A bead of sweat dripped down the back of my neck from my pinned hair. It wasn’t nerves. The oppressive heat was always far worse in the blacksmithing district. Every house baked next to its own forge.
I pressed my fingertips to the warm glass. They squeaked across the clean surface, sending a spider scuttling for the broken webbing dangling off the nearby headboard.
A street away, the windows of my house were wide open to welcome the occasional gust of dry, late-summer air. They were also nowhere near this clean. Air polluted with soot and smoke covered the local buildings in grime. It was impossible to escape.
I turned to the man. His puffy grey eyes stared back as he twisted a throw pillow in his rough-knuckled hands. “You closed and cleaned this window before the Sentinels arrived, didn’t you, Mr. Huddleston?”
“I—No! Of course not. I didn’t. I—” His focus drifted past me, then down.
I’d hit on something. I tried not to let a smirk turn up the corners of my mouth. “Mr. Huddleston, you’re not in trouble. It’s natural to want your home to look a certain way. But if you want your late mother’s ring back, we need to know.”
He wrapped his arms around himself. “I’m sorry. I didn’t want the Sentinels to think I’d been a nozzlehead for leaving my window open, inviting every thief in the City of Creation to come take what they want. They don’t understand the ways of blacksmiths. I can hardly breathe with all these fumes. Add in the summer sun and it’s unlivable.”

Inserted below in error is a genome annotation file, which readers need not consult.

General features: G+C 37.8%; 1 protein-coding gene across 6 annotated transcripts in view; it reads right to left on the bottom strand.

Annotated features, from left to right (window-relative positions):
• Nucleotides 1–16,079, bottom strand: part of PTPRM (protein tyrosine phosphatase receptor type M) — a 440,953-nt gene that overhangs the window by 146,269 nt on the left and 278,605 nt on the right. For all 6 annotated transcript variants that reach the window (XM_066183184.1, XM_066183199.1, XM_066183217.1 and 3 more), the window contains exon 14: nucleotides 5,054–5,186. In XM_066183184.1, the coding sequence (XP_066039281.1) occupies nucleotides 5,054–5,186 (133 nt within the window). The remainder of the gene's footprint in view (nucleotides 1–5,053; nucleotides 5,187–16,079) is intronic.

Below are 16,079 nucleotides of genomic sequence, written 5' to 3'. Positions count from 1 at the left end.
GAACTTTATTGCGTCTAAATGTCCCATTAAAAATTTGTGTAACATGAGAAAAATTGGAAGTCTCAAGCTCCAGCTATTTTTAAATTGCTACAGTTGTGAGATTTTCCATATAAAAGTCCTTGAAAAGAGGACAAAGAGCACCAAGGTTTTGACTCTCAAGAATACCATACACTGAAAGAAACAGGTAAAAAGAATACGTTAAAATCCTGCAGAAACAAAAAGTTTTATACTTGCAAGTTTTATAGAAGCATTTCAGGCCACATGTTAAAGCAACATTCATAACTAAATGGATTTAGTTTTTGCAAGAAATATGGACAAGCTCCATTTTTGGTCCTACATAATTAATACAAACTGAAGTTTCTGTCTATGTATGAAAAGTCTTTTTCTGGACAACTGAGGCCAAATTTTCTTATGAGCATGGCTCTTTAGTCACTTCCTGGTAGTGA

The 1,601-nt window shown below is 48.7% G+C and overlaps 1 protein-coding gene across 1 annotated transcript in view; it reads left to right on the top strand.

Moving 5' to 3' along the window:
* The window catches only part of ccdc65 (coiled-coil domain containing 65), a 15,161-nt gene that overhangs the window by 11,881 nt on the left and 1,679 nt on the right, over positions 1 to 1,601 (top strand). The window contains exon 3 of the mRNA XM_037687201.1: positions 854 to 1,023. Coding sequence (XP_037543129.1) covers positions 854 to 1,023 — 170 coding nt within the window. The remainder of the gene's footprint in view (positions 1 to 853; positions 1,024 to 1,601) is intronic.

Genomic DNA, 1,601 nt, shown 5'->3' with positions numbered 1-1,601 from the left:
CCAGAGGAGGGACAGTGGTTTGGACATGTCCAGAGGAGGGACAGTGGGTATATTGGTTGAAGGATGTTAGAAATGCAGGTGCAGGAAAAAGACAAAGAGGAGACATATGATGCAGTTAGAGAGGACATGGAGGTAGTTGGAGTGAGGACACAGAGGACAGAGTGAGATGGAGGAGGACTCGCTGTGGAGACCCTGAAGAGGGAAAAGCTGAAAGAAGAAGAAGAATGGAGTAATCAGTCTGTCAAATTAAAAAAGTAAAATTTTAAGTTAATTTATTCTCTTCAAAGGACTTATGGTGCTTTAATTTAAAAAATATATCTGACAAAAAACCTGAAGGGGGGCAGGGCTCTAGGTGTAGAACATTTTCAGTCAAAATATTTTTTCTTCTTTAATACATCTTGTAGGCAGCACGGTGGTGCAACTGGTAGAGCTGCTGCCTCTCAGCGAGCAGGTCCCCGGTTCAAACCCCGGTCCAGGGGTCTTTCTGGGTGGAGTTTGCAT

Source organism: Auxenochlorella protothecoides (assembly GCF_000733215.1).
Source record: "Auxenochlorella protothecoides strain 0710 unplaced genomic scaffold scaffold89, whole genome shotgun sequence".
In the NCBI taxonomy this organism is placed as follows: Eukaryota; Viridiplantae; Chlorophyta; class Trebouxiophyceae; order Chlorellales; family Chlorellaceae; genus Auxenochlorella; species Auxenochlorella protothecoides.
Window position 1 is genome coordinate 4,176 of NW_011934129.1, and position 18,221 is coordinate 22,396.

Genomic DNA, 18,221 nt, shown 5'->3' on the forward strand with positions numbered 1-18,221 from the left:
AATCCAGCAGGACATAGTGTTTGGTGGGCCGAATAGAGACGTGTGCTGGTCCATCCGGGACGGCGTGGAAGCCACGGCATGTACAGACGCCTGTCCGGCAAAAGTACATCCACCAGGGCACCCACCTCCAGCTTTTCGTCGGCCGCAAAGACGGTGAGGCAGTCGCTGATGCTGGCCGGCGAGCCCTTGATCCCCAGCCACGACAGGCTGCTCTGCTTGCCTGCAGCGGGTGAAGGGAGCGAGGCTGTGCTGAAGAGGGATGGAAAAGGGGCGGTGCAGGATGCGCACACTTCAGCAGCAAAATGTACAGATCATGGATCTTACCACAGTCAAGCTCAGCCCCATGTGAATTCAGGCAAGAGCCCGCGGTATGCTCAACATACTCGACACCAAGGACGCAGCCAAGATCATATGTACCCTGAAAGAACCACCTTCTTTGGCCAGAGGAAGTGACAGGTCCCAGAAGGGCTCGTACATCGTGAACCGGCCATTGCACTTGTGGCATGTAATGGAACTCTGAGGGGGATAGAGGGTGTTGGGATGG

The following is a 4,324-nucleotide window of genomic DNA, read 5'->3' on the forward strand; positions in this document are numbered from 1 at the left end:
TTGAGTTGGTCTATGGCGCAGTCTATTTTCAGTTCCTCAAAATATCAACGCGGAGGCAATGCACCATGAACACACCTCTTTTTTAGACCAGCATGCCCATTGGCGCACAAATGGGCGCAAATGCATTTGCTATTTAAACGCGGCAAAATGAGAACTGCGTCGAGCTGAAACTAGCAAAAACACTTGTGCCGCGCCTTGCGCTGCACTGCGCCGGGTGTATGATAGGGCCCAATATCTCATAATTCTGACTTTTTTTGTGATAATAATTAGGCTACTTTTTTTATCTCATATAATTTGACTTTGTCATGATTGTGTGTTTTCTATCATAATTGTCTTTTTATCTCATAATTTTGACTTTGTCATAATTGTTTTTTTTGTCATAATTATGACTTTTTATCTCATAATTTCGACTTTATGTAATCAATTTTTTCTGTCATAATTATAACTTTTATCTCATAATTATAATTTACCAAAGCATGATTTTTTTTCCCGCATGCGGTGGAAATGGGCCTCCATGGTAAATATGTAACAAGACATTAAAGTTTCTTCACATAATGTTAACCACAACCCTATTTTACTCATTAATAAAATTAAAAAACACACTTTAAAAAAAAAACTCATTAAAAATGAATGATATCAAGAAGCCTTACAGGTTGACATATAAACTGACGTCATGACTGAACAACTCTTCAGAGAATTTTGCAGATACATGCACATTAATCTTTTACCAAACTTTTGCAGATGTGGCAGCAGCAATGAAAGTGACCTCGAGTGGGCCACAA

Truly. The blacksmithing district was always the last place I wanted to be, not that I had much choice. “I understand, Mr. Huddleston. Believe me, I do. You did nothing wrong.”
“Mr. Huddleston, would you please excuse us for a moment?” asked Madam Rosa.
He scooted out of the room past her, full of murmured apologies.
My supervisor turned to me, as stone-faced as ever, with lips pale enough that her mouth was defined instead by a razor-thin shadow. “Well done. We have enough to close our investigation.”
I nearly choked on the stagnant air. “Close it? But we haven’t found the ring. Shouldn’t we go to the lumber district, see if we can find the origin of the sawdust?”
“Seekers are not in the business of recovery, Miss Davenport. And we know where it leads. It’s a place called Riverstone Mill.”
My eyes narrowed. It wasn’t mentioned in the case file I studied. I’d memorized all twelve of the building names and street addresses previously raided. “How do you know?”
“We have already tracked several thefts to that location. As it is an active site, we omitted it from your studies.”
As in, they didn’t trust an apprentice seeker with the information. I frowned and started for the door. “If you know the place, we can recover the stolen goods and find out who’s behind this.”
Madam Rosa flashed her gloved palm, stopping me in my tracks. “As I said, we are not in the business of recovery. That’s a job for the sentinels. It’s private property and thus still owned by someone. They must go through the legal channels to gain access.”
A job for the sentinels. I’d heard that many times before, though not during seeker training. And I trusted them now just as much as I did then. “The sentinels don’t even think this was a robbery! You heard them. They think Mr. Huddleston misplaced it like some bumbling fool.”
“Our findings will change that,” said Madam Rosa. She wore the kind of calm expression that inspired me to want to shake the ridiculous out of her.
Instead, I settled with a groan. “But—“